In a waterwise landscape, there’s still a place for turf. You may not need as much, and you need to create the most efficient and organic maintenance plan possible to work turf into your design. The good news: lawns maintained organically and with efficient irrigation can offer a cool, practical surface for active recreation, or just a nice place to relax with your family.
Most lawns require too much water and energy. They become pollution sources from excess fertilizers and pesticide runoff. When lawns are limited to accessible, usable, high-functioning spaces like children’s play yards, sports fields, and picnicking areas, you can prevent this.
Love your lawn organically
Reconsider the concept of lawns. They should not be passive, wall-to-wall groundcover. You don’t need to maintain so much lawn if you won’t enjoy it for the above purposes.
As you decide how much grass to keep in your plan, follow these guidelines to maintain it organically.
- Top dress your lawn annually with one-eighth to one-quarter of compost.
- Aerate and de-thatch your lawn annually.
- Check and control irrigation overspray. Fix problems promptly.
- Maintain three to four inches of height on cool season grass, and 1.5 to two inches of height on warm season grass.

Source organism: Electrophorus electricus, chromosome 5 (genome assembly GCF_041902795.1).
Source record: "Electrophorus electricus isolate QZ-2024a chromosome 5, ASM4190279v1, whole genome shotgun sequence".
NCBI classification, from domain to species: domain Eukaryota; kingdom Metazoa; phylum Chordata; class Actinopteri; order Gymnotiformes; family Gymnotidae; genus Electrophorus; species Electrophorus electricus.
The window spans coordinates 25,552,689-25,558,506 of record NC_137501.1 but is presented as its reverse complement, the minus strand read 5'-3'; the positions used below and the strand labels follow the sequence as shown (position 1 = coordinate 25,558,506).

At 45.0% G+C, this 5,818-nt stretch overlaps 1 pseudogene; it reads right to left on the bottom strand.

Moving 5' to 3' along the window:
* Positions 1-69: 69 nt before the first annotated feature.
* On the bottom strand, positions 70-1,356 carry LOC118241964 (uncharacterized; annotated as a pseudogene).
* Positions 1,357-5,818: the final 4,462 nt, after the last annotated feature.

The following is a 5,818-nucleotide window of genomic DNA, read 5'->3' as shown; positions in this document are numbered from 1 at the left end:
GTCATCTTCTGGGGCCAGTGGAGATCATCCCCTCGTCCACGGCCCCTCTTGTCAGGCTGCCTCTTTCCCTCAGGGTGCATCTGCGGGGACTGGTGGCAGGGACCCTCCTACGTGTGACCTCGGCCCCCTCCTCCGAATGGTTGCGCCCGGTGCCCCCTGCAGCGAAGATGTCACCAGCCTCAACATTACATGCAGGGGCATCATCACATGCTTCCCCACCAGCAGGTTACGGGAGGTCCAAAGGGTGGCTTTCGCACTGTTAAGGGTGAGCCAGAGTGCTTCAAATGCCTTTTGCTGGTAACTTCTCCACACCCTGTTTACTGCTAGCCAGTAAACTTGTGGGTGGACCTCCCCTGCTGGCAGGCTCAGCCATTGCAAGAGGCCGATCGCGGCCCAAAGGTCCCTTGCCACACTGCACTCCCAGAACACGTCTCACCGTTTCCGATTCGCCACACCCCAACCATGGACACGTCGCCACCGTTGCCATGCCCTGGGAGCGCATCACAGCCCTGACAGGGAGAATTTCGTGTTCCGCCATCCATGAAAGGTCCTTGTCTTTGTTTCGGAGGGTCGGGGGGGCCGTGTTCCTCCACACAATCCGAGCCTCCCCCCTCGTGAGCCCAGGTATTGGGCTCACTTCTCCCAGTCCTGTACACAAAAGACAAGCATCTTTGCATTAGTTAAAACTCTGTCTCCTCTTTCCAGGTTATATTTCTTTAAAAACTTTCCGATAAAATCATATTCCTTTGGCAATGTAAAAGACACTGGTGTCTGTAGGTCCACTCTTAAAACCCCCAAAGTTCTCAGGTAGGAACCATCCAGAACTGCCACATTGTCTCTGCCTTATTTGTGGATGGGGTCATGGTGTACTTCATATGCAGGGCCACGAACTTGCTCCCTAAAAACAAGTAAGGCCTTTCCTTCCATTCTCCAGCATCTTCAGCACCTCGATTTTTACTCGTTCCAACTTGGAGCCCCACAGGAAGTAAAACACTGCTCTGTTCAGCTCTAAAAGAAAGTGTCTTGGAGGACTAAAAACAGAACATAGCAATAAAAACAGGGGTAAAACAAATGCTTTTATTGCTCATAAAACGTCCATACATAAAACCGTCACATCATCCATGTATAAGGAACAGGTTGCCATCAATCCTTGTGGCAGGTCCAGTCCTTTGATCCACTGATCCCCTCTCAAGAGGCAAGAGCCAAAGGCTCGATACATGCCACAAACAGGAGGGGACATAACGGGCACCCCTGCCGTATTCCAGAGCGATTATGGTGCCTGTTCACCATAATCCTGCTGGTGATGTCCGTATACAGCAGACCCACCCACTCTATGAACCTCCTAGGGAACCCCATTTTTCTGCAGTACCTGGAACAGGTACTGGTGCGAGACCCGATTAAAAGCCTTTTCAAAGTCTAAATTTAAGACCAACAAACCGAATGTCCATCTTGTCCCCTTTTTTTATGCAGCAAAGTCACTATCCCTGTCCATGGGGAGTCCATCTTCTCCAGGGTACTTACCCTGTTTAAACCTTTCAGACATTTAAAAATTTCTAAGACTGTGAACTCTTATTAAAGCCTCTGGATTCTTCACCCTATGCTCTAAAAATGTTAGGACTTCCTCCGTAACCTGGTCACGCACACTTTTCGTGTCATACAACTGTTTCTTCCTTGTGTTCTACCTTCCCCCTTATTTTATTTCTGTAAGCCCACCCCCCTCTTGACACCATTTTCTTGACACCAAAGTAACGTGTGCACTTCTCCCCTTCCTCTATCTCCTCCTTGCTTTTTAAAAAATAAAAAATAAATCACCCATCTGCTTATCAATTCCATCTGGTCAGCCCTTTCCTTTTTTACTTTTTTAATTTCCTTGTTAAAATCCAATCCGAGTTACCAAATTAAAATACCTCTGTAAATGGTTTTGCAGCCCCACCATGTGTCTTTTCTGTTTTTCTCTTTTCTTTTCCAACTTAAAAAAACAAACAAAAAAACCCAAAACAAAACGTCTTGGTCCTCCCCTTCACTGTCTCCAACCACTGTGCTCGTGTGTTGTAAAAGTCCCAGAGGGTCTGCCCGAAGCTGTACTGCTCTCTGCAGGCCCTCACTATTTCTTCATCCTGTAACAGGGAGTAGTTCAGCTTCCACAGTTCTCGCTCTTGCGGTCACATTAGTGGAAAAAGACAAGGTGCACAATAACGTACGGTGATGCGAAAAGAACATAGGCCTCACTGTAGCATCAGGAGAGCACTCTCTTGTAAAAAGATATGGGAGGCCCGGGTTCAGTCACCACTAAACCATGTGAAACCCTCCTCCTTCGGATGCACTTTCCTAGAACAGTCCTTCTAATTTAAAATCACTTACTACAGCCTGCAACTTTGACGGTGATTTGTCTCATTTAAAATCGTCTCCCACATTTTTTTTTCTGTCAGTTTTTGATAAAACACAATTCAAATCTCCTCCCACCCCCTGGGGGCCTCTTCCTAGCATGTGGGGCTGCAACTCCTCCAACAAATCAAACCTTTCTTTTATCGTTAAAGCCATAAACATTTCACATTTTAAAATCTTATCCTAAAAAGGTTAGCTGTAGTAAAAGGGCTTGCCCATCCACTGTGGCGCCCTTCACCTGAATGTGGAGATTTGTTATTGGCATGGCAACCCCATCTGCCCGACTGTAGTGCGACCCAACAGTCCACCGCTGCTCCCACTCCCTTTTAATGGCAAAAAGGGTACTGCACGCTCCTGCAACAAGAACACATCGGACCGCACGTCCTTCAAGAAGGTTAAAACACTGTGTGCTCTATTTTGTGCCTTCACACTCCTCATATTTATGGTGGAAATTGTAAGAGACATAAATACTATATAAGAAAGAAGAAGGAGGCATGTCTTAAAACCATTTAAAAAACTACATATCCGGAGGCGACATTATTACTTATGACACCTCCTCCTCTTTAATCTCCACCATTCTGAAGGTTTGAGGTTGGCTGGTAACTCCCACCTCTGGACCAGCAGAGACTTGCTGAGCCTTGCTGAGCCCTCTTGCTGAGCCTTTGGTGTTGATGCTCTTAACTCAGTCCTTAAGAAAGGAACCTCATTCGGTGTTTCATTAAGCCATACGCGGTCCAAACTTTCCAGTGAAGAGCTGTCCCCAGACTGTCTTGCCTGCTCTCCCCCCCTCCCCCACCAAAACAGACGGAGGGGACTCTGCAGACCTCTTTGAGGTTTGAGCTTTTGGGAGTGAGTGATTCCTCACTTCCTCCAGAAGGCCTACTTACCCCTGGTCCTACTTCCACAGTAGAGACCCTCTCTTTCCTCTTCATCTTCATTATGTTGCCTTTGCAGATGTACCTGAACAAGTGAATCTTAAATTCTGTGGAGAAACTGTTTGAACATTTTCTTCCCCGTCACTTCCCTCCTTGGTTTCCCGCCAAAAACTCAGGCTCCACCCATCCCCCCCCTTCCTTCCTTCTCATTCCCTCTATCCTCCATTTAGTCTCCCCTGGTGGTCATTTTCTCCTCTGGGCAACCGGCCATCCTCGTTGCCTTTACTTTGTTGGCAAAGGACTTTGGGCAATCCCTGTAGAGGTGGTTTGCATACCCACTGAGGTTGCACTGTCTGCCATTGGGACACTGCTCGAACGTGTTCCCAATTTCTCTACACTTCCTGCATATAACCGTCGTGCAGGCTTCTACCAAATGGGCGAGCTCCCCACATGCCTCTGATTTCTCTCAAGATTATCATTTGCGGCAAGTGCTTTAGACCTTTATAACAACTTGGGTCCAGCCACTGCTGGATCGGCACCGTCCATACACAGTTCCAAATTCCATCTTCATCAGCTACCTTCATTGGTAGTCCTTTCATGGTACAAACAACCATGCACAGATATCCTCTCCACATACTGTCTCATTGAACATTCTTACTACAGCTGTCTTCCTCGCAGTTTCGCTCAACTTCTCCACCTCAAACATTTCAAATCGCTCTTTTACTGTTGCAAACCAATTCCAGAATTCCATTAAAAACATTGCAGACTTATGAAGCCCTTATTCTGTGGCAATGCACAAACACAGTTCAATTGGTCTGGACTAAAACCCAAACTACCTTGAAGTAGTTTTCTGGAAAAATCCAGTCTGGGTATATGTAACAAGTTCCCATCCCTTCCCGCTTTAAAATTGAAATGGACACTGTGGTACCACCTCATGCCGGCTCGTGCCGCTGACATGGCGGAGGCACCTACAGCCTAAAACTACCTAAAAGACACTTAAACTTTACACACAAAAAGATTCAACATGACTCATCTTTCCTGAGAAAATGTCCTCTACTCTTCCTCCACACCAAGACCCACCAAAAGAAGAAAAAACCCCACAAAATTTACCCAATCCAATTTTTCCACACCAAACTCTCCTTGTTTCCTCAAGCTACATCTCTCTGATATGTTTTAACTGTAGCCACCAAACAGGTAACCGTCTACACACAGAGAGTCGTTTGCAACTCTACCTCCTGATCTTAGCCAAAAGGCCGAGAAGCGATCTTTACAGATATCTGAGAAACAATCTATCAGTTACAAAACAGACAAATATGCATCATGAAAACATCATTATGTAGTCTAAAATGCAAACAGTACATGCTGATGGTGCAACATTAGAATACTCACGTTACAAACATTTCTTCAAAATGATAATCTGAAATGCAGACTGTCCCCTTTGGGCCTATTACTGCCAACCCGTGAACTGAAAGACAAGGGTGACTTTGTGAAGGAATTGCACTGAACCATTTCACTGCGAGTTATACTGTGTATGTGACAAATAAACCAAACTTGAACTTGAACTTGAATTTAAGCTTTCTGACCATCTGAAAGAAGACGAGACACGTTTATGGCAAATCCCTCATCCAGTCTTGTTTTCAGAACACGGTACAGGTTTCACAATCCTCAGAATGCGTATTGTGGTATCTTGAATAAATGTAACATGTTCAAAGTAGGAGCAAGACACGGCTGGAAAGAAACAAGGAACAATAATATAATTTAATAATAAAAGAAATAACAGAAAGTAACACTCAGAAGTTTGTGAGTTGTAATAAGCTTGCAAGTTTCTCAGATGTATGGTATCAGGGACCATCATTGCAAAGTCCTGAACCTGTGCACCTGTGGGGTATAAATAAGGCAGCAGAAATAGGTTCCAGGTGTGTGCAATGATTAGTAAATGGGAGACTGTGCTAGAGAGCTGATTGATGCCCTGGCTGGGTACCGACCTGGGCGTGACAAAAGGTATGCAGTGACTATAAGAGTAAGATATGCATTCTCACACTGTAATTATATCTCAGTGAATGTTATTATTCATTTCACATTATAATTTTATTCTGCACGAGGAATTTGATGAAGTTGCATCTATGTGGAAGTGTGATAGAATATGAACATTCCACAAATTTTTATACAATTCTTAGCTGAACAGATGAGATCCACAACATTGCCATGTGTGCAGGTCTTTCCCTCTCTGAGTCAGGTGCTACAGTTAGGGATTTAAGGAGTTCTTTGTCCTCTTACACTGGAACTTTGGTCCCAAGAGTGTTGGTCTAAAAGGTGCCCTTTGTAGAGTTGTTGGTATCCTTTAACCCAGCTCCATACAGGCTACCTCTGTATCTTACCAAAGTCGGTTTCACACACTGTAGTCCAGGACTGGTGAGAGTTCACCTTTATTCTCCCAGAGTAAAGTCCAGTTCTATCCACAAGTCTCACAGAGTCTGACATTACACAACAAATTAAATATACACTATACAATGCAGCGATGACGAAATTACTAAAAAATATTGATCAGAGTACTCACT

- Grass-cycle every time you mow.
- Don’t allow seed heads to form on the grass. Remove seeds that do form.
- Consider over-seeding with clover to help make the grass more interesting looking and more drought tolerant.
- Eliminate the use of chemicals such as pesticides on your grass.
What’s the difference between Cool Season Grass and Warm Season Grass?
Cool Season Grass:
- Needs more water than warm season grass and is considered a high use plant.
- Requires watering in hot summers to prevent it from going dormant and turning brown.
- Grows typically as bunch grasses and propagates by seed or weak stolons.
- Cool season grass is easily smothered by sheet mulching.
- Varieties include: Bent Grass (Agrostis), Fescue varieties (Festuca), Kentucky Bluegress (Poa pratensis), and Perennial Ryegrass (Lolium perenne).
Warm Season Grass:
- Uses a moderate amount of water.
- Thrives in daytime temperatures over 80 degrees. It will go dormant (brown) in winter months when it is cooler.
- Grows from sturdy rhizomes extending deep underground.
- Warm season grasses require physical removal and/or extensive sheet mulching (up to 12 inches).
- Varieties inclue: Bermuda Grass (Cynodon dactylan), Blue Grama (Bouteloua gracilis), Buffalo Grass (Buchloe actyloides), St. Augustine Grass (Stenotaphrum secundatum), Zoysia, and Seashore Paspalum.
This article is part of a year-long series inspired by the 71-page Sustainable Landscapes Program guidebook. The Water Authority and its partners also offer other great resources for landscaping upgrades, including free WaterSmart classes at WaterSmartSD.org.